Some numbers imply a series. The idea of the third sex goes back to the third century CE in the Roman Empire (tertium genus). In the guise of le troisième sexe, the notion was popular in France during the nineteenth century. Some hold that only male homosexuals form the third sex; lesbians should be called the fourth sex. However, this distinction is not generally observed and, to the extent that the term is used at all nowadays, it refers to both male and female same-sex persons.

In his first Report (1948) Alfred Kinsey introduced his scale of sexual orientation, with 0 indicating a pattern of exclusive involvement with the opposite sex and 6 an exclusive involvement with the same sex. Today it is not uncommon to hear gay men ask: “Are you a Kinsey 6 or a 5?” A similar usage seems to be lacking among heterosexuals, still chary of acknowledging any dalliance with the same sex. Not so, obviously, with bisexuals, whose moniker by the way incorporates a Latin prefix meaning “two.”

From the Kinsey Reports (1948; 1953) some have derived quantifying estimates for the incidence of homosexuality, including the well-known ascription of 10%. Such numbers are still a matter of discussion. There is also the rather melancholy calculation (still in dispute) of the numbers of homosexual persons murdered by the Nazis.

Some numbers apply only within particular national jurisdictions. Ein-hundert-fünf>-und-siebziger (175er) is still widely understood in Germany. This interpretation stems from Article 175 in the Imperial German Penal Code (promulgated in 1872) that prohibited same-sex relations. (It has since been deleted for adults.) There are all sorts of variations. May 17 (17 Mai or 17.5) is thought to be a gay day. Well-healed homosexuals are said to prefer a Mercedes 175.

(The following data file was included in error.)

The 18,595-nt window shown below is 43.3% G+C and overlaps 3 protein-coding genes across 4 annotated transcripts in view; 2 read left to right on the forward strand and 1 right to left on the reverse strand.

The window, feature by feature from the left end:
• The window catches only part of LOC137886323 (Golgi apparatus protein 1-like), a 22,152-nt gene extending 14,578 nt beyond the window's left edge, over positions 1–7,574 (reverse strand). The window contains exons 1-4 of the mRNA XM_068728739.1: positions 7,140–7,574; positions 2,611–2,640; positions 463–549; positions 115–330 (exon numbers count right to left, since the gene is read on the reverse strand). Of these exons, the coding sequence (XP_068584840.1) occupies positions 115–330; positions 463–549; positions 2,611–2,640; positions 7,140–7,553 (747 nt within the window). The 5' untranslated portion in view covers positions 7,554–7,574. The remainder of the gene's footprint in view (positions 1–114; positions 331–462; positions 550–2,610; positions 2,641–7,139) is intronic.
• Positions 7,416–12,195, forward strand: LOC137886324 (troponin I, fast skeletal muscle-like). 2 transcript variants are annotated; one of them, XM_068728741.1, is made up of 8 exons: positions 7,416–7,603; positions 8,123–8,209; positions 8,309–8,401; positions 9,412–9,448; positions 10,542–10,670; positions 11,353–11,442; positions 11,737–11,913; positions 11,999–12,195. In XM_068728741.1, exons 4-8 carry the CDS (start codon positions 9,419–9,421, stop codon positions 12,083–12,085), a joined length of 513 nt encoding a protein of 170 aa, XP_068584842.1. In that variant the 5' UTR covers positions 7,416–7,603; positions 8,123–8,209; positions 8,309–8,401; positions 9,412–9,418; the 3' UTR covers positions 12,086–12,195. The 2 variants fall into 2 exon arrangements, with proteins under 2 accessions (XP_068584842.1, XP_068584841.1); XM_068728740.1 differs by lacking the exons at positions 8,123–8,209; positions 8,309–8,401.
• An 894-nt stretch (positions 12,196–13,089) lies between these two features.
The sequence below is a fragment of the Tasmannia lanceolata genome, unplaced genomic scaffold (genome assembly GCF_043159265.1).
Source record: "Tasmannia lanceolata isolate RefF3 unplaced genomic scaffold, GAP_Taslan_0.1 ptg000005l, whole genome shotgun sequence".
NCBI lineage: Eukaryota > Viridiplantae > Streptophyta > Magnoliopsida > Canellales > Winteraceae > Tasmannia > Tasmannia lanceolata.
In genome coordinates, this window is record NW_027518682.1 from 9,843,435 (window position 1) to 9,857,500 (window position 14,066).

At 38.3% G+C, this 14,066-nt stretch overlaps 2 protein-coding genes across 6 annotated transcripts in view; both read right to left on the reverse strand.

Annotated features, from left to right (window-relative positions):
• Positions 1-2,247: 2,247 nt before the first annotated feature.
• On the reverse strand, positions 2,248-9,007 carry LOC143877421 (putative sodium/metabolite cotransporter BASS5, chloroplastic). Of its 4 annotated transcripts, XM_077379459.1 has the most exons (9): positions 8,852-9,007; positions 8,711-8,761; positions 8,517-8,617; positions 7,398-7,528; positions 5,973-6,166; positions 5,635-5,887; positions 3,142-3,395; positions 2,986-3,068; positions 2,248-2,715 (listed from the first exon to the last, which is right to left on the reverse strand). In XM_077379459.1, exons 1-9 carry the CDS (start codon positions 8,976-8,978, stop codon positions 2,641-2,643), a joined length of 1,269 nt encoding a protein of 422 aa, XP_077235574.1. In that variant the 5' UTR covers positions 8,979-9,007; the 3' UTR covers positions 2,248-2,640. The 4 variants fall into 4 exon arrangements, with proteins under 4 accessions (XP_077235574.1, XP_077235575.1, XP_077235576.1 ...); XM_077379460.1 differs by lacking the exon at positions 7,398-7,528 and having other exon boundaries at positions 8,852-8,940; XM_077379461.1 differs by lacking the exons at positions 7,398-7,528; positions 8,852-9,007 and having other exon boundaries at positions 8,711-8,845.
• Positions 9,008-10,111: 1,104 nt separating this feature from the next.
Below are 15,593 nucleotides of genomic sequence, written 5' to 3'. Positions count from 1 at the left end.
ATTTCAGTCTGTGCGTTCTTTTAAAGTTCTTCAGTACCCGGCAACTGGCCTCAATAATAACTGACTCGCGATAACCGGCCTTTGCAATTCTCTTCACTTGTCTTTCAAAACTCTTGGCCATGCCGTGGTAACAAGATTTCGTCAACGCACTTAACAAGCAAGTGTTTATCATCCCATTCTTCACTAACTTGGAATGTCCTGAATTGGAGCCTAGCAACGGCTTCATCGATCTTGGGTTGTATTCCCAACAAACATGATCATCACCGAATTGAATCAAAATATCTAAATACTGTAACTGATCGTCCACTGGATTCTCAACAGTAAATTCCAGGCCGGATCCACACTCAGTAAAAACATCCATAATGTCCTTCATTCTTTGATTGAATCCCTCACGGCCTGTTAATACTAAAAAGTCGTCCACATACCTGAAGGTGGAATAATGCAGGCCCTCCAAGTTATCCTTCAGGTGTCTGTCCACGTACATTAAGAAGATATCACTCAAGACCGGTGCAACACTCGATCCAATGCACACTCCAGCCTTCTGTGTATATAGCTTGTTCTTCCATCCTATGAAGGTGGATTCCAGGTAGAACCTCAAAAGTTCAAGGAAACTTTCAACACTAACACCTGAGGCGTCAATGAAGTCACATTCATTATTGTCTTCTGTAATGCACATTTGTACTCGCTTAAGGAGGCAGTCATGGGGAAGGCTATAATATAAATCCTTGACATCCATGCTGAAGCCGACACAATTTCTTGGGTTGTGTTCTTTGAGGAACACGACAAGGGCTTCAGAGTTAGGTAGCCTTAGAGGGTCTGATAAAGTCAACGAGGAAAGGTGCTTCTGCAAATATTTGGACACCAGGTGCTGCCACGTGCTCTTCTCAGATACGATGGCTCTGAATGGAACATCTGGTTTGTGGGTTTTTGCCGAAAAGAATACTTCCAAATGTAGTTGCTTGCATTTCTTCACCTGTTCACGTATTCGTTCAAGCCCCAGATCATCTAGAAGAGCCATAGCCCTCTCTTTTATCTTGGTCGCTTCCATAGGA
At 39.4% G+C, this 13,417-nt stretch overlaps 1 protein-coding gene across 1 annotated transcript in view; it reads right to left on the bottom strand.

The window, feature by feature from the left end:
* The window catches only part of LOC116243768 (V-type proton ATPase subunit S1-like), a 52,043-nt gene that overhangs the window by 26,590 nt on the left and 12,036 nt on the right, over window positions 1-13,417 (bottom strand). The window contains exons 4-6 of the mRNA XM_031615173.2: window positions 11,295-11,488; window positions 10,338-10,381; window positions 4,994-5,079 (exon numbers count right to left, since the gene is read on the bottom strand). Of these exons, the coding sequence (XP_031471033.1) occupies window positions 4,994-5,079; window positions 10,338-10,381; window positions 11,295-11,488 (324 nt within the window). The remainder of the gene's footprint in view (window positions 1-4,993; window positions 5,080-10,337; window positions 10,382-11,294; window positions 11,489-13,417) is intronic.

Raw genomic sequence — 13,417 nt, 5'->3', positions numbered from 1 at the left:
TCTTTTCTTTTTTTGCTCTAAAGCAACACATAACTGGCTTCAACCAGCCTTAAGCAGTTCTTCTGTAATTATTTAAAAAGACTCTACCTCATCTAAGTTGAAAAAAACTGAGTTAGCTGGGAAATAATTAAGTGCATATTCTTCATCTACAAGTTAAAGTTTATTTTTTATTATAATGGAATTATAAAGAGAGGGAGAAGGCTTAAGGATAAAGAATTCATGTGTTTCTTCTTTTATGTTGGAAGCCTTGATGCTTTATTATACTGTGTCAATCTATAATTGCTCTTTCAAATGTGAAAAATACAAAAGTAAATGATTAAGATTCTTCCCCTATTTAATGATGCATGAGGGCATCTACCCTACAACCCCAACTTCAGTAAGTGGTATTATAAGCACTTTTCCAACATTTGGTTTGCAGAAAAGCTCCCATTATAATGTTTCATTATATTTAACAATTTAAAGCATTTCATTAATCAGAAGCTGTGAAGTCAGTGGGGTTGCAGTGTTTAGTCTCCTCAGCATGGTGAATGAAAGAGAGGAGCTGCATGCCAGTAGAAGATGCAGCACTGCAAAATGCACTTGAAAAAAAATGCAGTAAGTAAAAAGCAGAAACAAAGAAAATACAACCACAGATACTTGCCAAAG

In Britain Clause 28 was the legal provision enacted in 1988 by Margaret Thatcher’s government that forbade local authorities “to intentionally promote homosexuality” or to “promote the teaching in any maintained school of the acceptability of homosexuality as a pretended family relationship.” This clause became a symbol of attempts to roll back gay rights. Today a dead letter, it was for a time the focus of the “scrap the clause” movement in Britain.

In much of the world the number 28, specifically June 28, has a very different significance. This date commemorates the first day of the Stonewall Rebellion in 1969, that launched the modern gay liberation movement.

In 1901 in Mexico City a famous police raid took place at a drag ball. Reportedly 41 persons were arrested. The term has survived in Mexico to this day (see the essays in Robert McKee Irwin [ed.], The Famous 41).

A recent US invention is 429 for gay (from the letters on the touch telephone); reversing this, 924, means straight.

A three way or threesome is a sexual encounter involving three persons. Likewise, four way or foursome.

In the US the dated expression “queer as a three-dollar bill” overlaps with the older idea of “queer money” (that is, counterfeit).

For many years there was a bar in New York’s Greenwich Village called “The Ninth Circle.” The somewhat recondite reference is to the circle in Dante’s Inferno where sodomites were confined.